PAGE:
A fierce battle over the standard of overseas franchise courses is being fought between senior managers and quality assurance officials at Swansea Institute of Higher Education.
Senior managers at the institute, which last year tried to become a fully- fledged university college of Wales, are seeking to revise recently introduced stringent quality assurance measures commended by the Higher Education Quality Council and designed to safeguard the standard of overseas courses.
Last week they presented the institute's governors with broad restructuring plans which included a proposal to move key quality assurance officials, who were also commended by the HEQC, and who have been trying to raise the standards of the overseas programme.
In a draft audit report, the HEQC criticised the institute for allowing its overseas collaborative provision "to develop separately" from the UK-based quality assurance procedures (THES, June 7). It therefore "welcomed" the decision to transfer responsibility for quality assurance of all overseas courses from the overseas development committee to the academic standards committee.
But confidential minutes, seen by The THES, suggest that senior managers want to revoke the new quality controls in order to help expand the overseas franchise operations.
Hywel Rees, the vice principal, told a meeting that the quality control transfer arrangements were "for HE work and took no account of work which fell below HE level". This would leave the majority of overseas quality assurance work with the international office - contrary to what the HEQC had been led to believe.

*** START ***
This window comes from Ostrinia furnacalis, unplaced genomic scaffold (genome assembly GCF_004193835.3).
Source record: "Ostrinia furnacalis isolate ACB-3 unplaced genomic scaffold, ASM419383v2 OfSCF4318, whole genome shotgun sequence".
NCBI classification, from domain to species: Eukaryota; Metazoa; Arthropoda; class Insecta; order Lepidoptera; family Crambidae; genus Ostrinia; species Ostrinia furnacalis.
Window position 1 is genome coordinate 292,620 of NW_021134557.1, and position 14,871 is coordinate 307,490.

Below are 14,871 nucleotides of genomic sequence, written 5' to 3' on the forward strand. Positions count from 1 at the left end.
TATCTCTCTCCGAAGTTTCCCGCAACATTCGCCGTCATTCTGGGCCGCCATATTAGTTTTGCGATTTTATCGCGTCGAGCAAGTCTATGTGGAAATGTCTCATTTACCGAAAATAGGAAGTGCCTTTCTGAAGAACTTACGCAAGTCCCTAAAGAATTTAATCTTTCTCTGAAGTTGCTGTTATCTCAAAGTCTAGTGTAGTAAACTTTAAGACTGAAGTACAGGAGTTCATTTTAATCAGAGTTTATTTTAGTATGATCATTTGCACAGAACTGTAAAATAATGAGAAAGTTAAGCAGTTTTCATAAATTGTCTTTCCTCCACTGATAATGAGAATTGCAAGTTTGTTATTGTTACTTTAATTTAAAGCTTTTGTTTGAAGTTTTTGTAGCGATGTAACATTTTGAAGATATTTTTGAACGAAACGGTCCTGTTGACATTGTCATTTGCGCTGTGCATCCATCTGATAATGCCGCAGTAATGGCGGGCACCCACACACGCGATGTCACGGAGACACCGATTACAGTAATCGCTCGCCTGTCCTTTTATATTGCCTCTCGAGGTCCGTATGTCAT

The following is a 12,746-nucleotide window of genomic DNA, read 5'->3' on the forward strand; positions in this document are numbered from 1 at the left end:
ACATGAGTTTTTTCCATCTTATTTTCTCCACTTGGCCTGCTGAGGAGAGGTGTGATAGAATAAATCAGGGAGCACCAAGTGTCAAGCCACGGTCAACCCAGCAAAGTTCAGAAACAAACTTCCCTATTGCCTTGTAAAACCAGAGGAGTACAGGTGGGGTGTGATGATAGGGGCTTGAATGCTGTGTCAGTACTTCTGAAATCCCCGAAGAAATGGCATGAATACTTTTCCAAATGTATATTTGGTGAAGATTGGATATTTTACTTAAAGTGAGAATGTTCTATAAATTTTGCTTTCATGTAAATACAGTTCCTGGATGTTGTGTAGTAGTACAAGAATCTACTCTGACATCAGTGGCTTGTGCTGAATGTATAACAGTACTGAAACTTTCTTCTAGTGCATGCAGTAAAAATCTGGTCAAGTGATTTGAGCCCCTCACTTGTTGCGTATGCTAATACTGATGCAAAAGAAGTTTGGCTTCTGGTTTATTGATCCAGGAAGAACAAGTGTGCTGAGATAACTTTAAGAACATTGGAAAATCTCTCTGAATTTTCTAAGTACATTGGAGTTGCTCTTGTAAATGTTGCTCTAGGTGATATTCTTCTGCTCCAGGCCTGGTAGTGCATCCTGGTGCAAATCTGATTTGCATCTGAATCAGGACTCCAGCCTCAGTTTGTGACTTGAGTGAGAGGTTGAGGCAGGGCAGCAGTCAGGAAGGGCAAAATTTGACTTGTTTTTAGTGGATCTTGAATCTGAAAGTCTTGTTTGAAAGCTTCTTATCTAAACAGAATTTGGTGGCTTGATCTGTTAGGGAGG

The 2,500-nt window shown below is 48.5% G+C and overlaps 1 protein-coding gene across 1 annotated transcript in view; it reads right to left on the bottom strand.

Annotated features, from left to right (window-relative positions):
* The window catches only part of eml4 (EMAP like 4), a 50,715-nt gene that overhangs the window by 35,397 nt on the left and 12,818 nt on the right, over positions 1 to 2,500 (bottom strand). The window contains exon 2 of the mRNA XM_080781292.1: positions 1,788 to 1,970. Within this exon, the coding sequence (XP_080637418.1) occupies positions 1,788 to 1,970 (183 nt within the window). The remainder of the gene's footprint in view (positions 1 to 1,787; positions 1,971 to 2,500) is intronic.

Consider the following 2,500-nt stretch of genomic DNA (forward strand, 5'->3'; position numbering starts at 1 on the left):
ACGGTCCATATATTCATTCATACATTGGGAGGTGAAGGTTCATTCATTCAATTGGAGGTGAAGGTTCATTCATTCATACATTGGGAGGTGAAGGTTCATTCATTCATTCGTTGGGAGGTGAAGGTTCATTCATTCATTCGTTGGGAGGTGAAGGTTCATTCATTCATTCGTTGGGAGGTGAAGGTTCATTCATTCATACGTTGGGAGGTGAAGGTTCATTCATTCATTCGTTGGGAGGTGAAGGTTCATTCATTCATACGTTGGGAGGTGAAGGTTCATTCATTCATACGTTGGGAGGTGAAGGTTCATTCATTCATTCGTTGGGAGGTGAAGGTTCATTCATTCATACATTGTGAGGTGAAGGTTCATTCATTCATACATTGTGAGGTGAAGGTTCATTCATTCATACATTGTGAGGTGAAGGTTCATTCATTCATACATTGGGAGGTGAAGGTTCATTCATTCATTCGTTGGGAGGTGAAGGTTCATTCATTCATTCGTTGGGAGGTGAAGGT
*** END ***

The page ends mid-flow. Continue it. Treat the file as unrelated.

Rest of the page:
The HEQC report says: "The audit team understood that, shortly before the audit visit, a decision had been taken to transfer responsibility for the quality assurance of all institute provision, however and wherever delivered, to the academic standards committee, a decision welcomed by the team."
Professor Rees then reminded the meeting "that while quality issues were critical, the institute had to work within the cost-effective framework bearing in mind the history of partnerships which extended long before the onset of HEQC requirements".
He added that there was "a need to be flexible and speedy in institutional responses" because competition from UK and international institutions "suggested that the marketing could not afford a rigid bureaucratic model that would not be understood by host countries".
In defiance of the HEQC, the meeting concluded "that the quality unit should focus more on domestic programmes and allow the international office to focus on overseas programmes". This effectively returns control of overseas quality assurance to Brychan Williams, the dean of the international office, who was responsible for this work before the introduction of the transfer arrangements last December.
This action has prompted opposition from several key quality assurance officials responsible since December for monitoring standards of overseas courses. But the proposal by senior managers to move them did not win the support of governors last week.
Professor Rees refused to comment on the minutes. But he insisted that "our quality assurance procedures are the same for overseas courses as for domestic courses". He also refused to comment on the restructuring plans, other than to say that they were prompted by the need to make "efficiency gains".